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Rural Blog: Farm Bureau sets policy goals; wants trade results, hemp specifics, synthetic meat studies


Delegates from the American Farm Bureau Federation, the nation’s largest general agriculture organization, ratified the final version of its policy goals for 2020 during its annual convention last week in Austin, Texas. The delegates also re-elected President Zippy Duvall and Vice President Scott VanderWal for their third terms, according to the AFBF website.

Bailout money for farmers hurt by the trade war continues to be a top Farm Bureau priority.

Agriculture Secretary Sonny Perdue said at the convention that a third tranche of Market Facilitation Program payments for 2019 crops would come soon, but said there will be no trade relief for 2020.

“Still, Farm Bureau members voted to keep language in the policy book supportive of MFP payments even with President Donald Trump touting trade wins in China and the congressional approval of the U.S.-Mexico-Canada Agreement,” Chris Clayton notes for DTN/The Progressive Farmer.

“Our members are basically saying, ‘Show us results,'” VanderWal told Clayton. Essentially, he said, farmers are waiting for proof that the trade agreement with China will bear fruit, and noted that “no products have moved, implementation hasn’t happened yet, and it’s kind of a ‘prove it to me’ thing.”

The Farm Bureau also wants the Agriculture Department to change the way it determines the pricing structure of fluid milk in the Federal Milk Marketing Order, a system meant to help dairy farmers by setting minimum prices. Dairy farmers have been under increasing financial stress in recent years, and changing the pricing structure would make it more fair, VanderWal told Clayton.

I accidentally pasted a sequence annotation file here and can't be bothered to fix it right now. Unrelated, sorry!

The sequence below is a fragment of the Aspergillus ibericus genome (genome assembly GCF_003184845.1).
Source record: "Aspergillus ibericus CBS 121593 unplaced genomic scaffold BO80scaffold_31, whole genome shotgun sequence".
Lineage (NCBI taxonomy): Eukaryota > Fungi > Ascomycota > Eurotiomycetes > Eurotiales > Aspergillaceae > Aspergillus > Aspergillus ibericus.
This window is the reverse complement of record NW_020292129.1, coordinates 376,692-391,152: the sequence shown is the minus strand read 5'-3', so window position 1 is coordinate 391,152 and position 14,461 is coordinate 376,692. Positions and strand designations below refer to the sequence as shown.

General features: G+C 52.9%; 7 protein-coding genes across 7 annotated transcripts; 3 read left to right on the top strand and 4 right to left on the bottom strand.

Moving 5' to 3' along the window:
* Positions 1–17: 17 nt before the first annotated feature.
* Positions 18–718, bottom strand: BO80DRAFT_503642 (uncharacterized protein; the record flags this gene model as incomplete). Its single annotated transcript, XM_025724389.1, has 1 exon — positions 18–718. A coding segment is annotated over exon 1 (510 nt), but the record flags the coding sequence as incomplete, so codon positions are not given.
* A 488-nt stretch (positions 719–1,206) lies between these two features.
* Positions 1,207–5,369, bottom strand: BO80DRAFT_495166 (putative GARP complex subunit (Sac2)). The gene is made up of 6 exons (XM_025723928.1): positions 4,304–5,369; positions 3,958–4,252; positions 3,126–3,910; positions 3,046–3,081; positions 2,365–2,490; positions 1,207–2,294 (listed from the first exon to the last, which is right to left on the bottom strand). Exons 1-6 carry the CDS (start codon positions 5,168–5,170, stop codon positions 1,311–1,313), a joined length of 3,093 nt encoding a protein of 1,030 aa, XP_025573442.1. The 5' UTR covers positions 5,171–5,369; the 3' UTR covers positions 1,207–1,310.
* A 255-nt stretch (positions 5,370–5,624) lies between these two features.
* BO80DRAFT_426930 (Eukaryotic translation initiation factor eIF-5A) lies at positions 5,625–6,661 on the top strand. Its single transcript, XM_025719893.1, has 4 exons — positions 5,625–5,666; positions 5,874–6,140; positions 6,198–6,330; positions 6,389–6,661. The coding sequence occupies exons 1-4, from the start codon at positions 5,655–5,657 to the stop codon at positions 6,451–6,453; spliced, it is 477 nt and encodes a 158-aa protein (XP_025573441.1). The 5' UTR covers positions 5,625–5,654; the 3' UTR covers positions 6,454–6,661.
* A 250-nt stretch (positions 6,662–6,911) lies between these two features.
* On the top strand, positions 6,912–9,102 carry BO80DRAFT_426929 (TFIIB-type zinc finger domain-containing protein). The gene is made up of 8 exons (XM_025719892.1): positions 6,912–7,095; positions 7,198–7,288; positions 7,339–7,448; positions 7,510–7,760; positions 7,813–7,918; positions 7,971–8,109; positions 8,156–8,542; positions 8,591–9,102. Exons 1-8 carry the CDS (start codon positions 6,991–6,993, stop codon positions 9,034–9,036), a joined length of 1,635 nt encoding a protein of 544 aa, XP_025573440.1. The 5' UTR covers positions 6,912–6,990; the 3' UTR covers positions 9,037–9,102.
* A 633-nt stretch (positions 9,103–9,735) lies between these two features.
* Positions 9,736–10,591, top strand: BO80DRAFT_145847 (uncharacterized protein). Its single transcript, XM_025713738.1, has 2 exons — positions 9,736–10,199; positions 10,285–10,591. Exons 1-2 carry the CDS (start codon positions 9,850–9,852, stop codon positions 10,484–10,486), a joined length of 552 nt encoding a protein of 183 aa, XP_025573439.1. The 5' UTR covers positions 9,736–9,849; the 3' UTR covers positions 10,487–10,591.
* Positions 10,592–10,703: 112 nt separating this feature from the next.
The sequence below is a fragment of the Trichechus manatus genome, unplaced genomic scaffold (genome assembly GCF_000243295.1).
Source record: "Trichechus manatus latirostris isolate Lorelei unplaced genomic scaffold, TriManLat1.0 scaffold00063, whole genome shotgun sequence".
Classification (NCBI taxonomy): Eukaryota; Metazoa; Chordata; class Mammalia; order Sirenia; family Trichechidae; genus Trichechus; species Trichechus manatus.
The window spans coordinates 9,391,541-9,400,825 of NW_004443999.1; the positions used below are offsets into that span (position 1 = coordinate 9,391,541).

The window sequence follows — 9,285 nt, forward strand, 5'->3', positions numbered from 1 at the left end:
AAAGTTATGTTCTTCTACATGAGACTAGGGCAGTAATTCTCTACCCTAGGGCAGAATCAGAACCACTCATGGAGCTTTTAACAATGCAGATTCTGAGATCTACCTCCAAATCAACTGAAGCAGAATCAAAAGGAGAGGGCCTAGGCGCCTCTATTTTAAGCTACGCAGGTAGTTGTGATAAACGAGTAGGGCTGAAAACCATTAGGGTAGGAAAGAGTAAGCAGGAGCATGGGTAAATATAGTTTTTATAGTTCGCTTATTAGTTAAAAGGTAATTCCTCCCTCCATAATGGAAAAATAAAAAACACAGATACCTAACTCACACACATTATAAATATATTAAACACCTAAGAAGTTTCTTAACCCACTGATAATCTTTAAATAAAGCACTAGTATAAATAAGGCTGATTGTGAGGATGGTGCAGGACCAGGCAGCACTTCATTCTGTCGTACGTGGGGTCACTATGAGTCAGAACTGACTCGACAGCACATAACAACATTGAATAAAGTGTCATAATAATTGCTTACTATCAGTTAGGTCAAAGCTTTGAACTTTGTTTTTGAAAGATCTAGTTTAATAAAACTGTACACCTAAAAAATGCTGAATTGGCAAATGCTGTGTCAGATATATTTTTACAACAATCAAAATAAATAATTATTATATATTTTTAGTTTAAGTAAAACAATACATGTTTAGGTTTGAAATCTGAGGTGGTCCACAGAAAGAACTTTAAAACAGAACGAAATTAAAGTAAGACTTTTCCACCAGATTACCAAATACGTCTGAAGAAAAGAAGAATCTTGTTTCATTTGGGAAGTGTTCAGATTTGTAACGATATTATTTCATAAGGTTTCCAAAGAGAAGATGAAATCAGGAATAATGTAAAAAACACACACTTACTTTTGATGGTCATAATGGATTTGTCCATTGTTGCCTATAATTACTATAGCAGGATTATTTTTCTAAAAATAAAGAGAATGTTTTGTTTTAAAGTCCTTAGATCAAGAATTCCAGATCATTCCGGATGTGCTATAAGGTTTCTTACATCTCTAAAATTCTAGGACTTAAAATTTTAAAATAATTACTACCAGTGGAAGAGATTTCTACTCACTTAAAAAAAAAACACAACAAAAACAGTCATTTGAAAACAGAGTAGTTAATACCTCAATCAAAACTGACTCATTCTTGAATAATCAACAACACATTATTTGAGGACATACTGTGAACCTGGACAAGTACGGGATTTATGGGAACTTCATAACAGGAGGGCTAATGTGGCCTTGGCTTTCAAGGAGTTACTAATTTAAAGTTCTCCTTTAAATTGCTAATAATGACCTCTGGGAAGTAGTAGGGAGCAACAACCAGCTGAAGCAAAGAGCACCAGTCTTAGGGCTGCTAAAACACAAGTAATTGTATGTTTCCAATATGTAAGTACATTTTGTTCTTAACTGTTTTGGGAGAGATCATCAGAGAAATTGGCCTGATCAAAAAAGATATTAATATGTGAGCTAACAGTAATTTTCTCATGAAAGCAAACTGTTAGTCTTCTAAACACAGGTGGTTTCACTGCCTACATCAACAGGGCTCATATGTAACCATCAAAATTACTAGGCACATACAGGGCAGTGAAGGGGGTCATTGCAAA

Hemp was another big issue. Farm Bureau members want hemp to be allowed to have up to 1 percent tetrahydrocannabinol, the chemical in cannabis that gives people high. Hemp and marijuana are identical except for THC content; under the 2018 Farm Bill, hemp is limited to 0.3% THC and must be destroyed at 0.5% THC. Delegates also want to eliminate THC testing for hemp grown for non-consumption purposes, such as grain, fiber, seed, oil or ethanol, Clayton reports.

Farm Bureau delegates also support the “right to repair” legislation so farmers can fix equipment less expensively. And they want USDA to permanently move the haying, grazing and chopping date for prevented-planting acres from Nov. 1 to an earlier date. “Following the 2019 crop year that had roughly 20 million prevented-planting acres, farmers had complained that Nov. 1 would be too late to get any value out of haying or grazing a cover crop, so USDA moved the dates to early September last year,” Clayton reports.

Farm Bureau also proposed mandatory study, testing and monitoring of synthetic meat analogues, and want to make sure such products don’t get any regulatory or administrative edge over naturally grown meat, dairy and other such products. Delegates also support voluntary compliance with Country of Origin Labeling; mandatory compliance would put the U.S. in violation of the new treaty with Canada and Mexico, Clayton reports.

Finally, Clayton notes, delegates also voted to repeal USDA “swampbuster” rules, “which effectively means eliminating wetland delineations on farms that restrict farm-program payments. Farm Bureau wants USDA to better specify wetland designations and streamline the appeals process for producers.” The move will likely upset conservationists, but the delegates said farmers are increasingly frustrated with conservation compliance practices within the USDA’s Natural Resources Conservation Service.

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The Rural Blog is a digest of events, trends, issues, ideas and journalism from and about rural America, from the IRJCI, based at the University of Kentucky. The Institute for Rural Journalism and Community Issues is an extension program for rural journalists and news outlets. It takes no positions on issues and advocates only for strong news coverage, responsible commentary and things that make them possible, such as open-government laws. For more information see www.RuralJournalism.org.


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